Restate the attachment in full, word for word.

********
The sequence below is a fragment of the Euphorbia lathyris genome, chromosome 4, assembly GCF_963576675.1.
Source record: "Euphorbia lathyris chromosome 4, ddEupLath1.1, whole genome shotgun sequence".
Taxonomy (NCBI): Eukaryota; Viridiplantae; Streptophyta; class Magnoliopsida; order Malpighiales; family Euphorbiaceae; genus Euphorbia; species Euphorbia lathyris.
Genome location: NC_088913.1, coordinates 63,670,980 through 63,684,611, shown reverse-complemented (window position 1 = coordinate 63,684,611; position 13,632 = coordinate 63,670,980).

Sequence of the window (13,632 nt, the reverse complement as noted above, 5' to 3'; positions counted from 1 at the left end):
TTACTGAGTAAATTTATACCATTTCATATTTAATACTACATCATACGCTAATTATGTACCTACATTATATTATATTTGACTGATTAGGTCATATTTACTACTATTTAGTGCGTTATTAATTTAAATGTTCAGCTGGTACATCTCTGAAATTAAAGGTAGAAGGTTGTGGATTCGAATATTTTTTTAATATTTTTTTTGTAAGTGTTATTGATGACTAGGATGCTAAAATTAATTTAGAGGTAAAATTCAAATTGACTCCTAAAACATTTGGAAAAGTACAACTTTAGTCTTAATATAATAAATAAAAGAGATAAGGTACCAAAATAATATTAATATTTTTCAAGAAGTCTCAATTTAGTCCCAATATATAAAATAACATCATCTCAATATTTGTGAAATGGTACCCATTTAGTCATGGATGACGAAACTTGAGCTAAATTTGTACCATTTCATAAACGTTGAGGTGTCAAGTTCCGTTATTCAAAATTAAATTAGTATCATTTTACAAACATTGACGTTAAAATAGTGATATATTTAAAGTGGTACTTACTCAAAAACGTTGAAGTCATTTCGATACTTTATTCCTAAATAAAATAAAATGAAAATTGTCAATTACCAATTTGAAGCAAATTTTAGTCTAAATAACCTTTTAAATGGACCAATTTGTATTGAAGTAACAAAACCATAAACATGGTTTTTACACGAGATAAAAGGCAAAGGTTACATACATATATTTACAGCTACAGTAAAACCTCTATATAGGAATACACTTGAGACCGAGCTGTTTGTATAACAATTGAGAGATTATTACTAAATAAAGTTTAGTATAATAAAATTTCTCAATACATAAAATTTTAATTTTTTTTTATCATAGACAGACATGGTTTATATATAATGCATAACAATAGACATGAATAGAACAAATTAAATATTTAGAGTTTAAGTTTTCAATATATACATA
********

The sequence below is a fragment of the Euphorbia lathyris genome, chromosome 4, assembly GCF_963576675.1.
Source record: "Euphorbia lathyris chromosome 4, ddEupLath1.1, whole genome shotgun sequence".
Taxonomy (NCBI): Eukaryota; Viridiplantae; Streptophyta; class Magnoliopsida; order Malpighiales; family Euphorbiaceae; genus Euphorbia; species Euphorbia lathyris.
Genome location: NC_088913.1, coordinates 63,670,980 through 63,684,611, shown reverse-complemented (window position 1 = coordinate 63,684,611; position 13,632 = coordinate 63,670,980).

Sequence of the window (13,632 nt, the reverse complement as noted above, 5' to 3'; positions counted from 1 at the left end):
TTACTGAGTAAATTTATACCATTTCATATTTAATACTACATCATACGCTAATTATGTACCTACATTATATTATATTTGACTGATTAGGTCATATTTACTACTATTTAGTGCGTTATTAATTTAAATGTTCAGCTGGTACATCTCTGAAATTAAAGGTAGAAGGTTGTGGATTCGAATATTTTTTTAATATTTTTTTTGTAAGTGTTATTGATGACTAGGATGCTAAAATTAATTTAGAGGTAAAATTCAAATTGACTCCTAAAACATTTGGAAAAGTACAACTTTAGTCTTAATATAATAAATAAAAGAGATAAGGTACCAAAATAATATTAATATTTTTCAAGAAGTCTCAATTTAGTCCCAATATATAAAATAACATCATCTCAATATTTGTGAAATGGTACCCATTTAGTCATGGATGACGAAACTTGAGCTAAATTTGTACCATTTCATAAACGTTGAGGTGTCAAGTTCCGTTATTCAAAATTAAATTAGTATCATTTTACAAACATTGACGTTAAAATAGTGATATATTTAAAGTGGTACTTACTCAAAAACGTTGAAGTCATTTCGATACTTTATTCCTAAATAAAATAAAATGAAAATTGTCAATTACCAATTTGAAGCAAATTTTAGTCTAAATAACCTTTTAAATGGACCAATTTGTATTGAAGTAACAAAACCATAAACATGGTTTTTACACGAGATAAAAGGCAAAGGTTACATACATATATTTACAGCTACAGTAAAACCTCTATATAGGAATACACTTGAGACCGAGCTGTTTGTATAACAATTGAGAGATTATTACTAAATAAAGTTTAGTATAATAAAATTTCTCAATACATAAAATTTTAATTTTTTTTTATCATAGACAGACATGGTTTATATATAATGCATAACAATAGACATGAATAGAACAAATTAAATATTTAGAGTTTAAGTTTTCAATATATACATA